US3403672A - Periarterial blood flow and blood pressure measuring devices - Google Patents

Periarterial blood flow and blood pressure measuring devices Download PDF

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US3403672A
US3403672A US43451365A US3403672A US 3403672 A US3403672 A US 3403672A US 43451365 A US43451365 A US 43451365A US 3403672 A US3403672 A US 3403672A
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blood
flow
pressure
lumen
artery
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Gerald R Curtis
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Statham Instruments Inc
STATHAM INSTRUMENT Inc
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STATHAM INSTRUMENT Inc
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    • AHUMAN NECESSITIES
    • A61MEDICAL OR VETERINARY SCIENCE; HYGIENE
    • A61BDIAGNOSIS; SURGERY; IDENTIFICATION
    • A61B5/00Detecting, measuring or recording for diagnostic purposes; Identification of persons
    • A61B5/68Arrangements of detecting, measuring or recording means, e.g. sensors, in relation to patient
    • A61B5/6846Arrangements of detecting, measuring or recording means, e.g. sensors, in relation to patient specially adapted to be brought in contact with an internal body part, i.e. invasive
    • A61B5/6867Arrangements of detecting, measuring or recording means, e.g. sensors, in relation to patient specially adapted to be brought in contact with an internal body part, i.e. invasive specially adapted to be attached or implanted in a specific body part
    • A61B5/6876Blood vessel
    • AHUMAN NECESSITIES
    • A61MEDICAL OR VETERINARY SCIENCE; HYGIENE
    • A61BDIAGNOSIS; SURGERY; IDENTIFICATION
    • A61B5/00Detecting, measuring or recording for diagnostic purposes; Identification of persons
    • A61B5/0002Remote monitoring of patients using telemetry, e.g. transmission of vital signals via a communication network
    • A61B5/0031Implanted circuitry
    • AHUMAN NECESSITIES
    • A61MEDICAL OR VETERINARY SCIENCE; HYGIENE
    • A61BDIAGNOSIS; SURGERY; IDENTIFICATION
    • A61B5/00Detecting, measuring or recording for diagnostic purposes; Identification of persons
    • A61B5/02Detecting, measuring or recording pulse, heart rate, blood pressure or blood flow; Combined pulse/heart-rate/blood pressure determination; Evaluating a cardiovascular condition not otherwise provided for, e.g. using combinations of techniques provided for in this group with electrocardiography or electroauscultation; Heart catheters for measuring blood pressure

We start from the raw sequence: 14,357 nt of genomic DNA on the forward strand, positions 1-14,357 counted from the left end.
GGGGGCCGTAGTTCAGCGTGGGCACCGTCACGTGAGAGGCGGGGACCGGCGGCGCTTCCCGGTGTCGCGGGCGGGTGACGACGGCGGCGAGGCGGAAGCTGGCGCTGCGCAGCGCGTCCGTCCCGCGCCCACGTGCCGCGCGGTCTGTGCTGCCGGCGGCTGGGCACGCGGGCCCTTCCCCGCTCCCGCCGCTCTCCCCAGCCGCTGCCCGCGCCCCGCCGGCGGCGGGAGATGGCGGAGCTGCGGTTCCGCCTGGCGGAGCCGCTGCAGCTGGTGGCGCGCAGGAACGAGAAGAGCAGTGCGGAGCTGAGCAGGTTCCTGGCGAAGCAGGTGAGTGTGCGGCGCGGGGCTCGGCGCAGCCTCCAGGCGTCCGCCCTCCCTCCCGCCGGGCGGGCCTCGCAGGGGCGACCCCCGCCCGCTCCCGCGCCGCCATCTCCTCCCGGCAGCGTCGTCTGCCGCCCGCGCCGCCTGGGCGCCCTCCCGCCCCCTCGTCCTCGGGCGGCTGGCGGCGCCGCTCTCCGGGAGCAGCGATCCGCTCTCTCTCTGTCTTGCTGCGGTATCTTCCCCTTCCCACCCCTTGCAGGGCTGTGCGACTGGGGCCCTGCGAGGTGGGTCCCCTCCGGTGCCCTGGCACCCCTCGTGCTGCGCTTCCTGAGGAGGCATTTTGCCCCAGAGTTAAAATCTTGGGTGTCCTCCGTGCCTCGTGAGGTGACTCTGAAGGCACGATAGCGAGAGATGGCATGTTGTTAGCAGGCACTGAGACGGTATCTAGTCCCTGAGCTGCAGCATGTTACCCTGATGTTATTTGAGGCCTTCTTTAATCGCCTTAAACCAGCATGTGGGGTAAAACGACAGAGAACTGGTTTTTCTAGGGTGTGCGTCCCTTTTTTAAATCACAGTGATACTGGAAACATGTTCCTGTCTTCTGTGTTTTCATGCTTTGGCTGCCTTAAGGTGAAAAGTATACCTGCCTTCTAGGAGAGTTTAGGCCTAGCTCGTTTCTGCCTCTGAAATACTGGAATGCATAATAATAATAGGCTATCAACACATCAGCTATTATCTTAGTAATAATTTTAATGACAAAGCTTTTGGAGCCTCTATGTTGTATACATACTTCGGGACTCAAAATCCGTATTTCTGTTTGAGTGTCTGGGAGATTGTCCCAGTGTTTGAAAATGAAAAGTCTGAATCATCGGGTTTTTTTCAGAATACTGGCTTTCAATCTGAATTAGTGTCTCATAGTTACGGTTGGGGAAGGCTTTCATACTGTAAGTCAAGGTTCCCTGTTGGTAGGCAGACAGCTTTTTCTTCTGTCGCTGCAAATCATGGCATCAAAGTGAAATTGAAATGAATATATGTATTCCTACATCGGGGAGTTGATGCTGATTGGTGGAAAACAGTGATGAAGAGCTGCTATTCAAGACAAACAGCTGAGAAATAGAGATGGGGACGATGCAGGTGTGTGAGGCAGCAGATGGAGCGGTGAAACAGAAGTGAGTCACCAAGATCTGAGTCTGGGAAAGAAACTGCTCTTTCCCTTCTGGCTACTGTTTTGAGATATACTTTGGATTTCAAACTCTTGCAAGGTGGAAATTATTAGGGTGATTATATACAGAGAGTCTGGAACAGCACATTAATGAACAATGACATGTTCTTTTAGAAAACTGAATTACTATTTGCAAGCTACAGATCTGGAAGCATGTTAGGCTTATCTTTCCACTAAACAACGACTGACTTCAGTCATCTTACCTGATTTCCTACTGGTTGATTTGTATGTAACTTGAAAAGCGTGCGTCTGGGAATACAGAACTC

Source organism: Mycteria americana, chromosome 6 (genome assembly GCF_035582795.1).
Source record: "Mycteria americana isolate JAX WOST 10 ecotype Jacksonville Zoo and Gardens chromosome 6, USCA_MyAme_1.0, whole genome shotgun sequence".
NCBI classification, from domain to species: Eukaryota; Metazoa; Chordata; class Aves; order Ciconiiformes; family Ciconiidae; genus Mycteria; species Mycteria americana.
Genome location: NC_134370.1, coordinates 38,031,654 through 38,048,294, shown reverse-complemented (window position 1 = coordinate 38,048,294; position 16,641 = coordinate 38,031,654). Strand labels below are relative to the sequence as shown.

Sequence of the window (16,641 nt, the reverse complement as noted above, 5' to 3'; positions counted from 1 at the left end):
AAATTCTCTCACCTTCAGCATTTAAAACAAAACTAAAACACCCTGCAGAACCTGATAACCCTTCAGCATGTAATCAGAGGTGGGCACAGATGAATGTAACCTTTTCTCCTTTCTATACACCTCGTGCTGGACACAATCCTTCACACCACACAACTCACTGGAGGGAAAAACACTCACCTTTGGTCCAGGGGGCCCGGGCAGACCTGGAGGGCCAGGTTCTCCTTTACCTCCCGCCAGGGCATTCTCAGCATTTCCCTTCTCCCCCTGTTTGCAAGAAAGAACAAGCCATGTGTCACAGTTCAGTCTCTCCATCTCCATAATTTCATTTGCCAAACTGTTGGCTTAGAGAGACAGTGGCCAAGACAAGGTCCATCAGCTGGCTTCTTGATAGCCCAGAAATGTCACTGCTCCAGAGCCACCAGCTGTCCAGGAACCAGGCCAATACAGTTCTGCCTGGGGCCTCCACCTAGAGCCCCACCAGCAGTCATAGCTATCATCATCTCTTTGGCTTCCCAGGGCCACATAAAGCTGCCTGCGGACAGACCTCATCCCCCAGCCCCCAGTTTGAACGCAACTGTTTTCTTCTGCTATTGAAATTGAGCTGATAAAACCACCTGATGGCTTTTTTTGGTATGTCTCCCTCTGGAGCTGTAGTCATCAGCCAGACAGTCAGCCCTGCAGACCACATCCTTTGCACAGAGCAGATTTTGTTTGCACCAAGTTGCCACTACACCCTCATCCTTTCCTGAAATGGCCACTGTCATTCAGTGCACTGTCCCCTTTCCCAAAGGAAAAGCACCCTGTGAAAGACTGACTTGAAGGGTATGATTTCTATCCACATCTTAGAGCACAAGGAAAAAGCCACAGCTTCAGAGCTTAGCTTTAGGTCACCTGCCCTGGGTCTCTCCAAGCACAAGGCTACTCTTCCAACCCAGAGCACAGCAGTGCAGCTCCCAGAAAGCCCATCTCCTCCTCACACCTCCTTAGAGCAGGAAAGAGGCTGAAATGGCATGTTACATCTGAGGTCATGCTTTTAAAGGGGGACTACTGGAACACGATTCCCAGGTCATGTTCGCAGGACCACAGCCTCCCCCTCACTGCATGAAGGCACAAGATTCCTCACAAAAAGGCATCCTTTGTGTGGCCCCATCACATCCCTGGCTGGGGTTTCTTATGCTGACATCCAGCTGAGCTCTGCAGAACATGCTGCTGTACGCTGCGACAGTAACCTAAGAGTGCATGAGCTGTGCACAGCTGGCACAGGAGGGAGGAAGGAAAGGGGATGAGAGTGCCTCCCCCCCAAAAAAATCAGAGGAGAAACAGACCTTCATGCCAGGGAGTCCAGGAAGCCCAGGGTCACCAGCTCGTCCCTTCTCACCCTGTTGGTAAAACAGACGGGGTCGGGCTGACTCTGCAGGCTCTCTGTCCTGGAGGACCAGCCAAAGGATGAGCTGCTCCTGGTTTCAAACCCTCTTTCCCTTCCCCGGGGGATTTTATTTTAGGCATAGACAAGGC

• A61B5/021Measuring pressure in heart or blood vessels
    • AHUMAN NECESSITIES
    • A61MEDICAL OR VETERINARY SCIENCE; HYGIENE
    • A61BDIAGNOSIS; SURGERY; IDENTIFICATION
    • A61B5/00Detecting, measuring or recording for diagnostic purposes; Identification of persons
    • A61B5/02Detecting, measuring or recording pulse, heart rate, blood pressure or blood flow; Combined pulse/heart-rate/blood pressure determination; Evaluating a cardiovascular condition not otherwise provided for, e.g. using combinations of techniques provided for in this group with electrocardiography or electroauscultation; Heart catheters for measuring blood pressure
    • A61B5/026Measuring blood flow
    • AHUMAN NECESSITIES
    • A61MEDICAL OR VETERINARY SCIENCE; HYGIENE
    • A61BDIAGNOSIS; SURGERY; IDENTIFICATION
    • A61B5/00Detecting, measuring or recording for diagnostic purposes; Identification of persons
    • A61B5/02Detecting, measuring or recording pulse, heart rate, blood pressure or blood flow; Combined pulse/heart-rate/blood pressure determination; Evaluating a cardiovascular condition not otherwise provided for, e.g. using combinations of techniques provided for in this group with electrocardiography or electroauscultation; Heart catheters for measuring blood pressure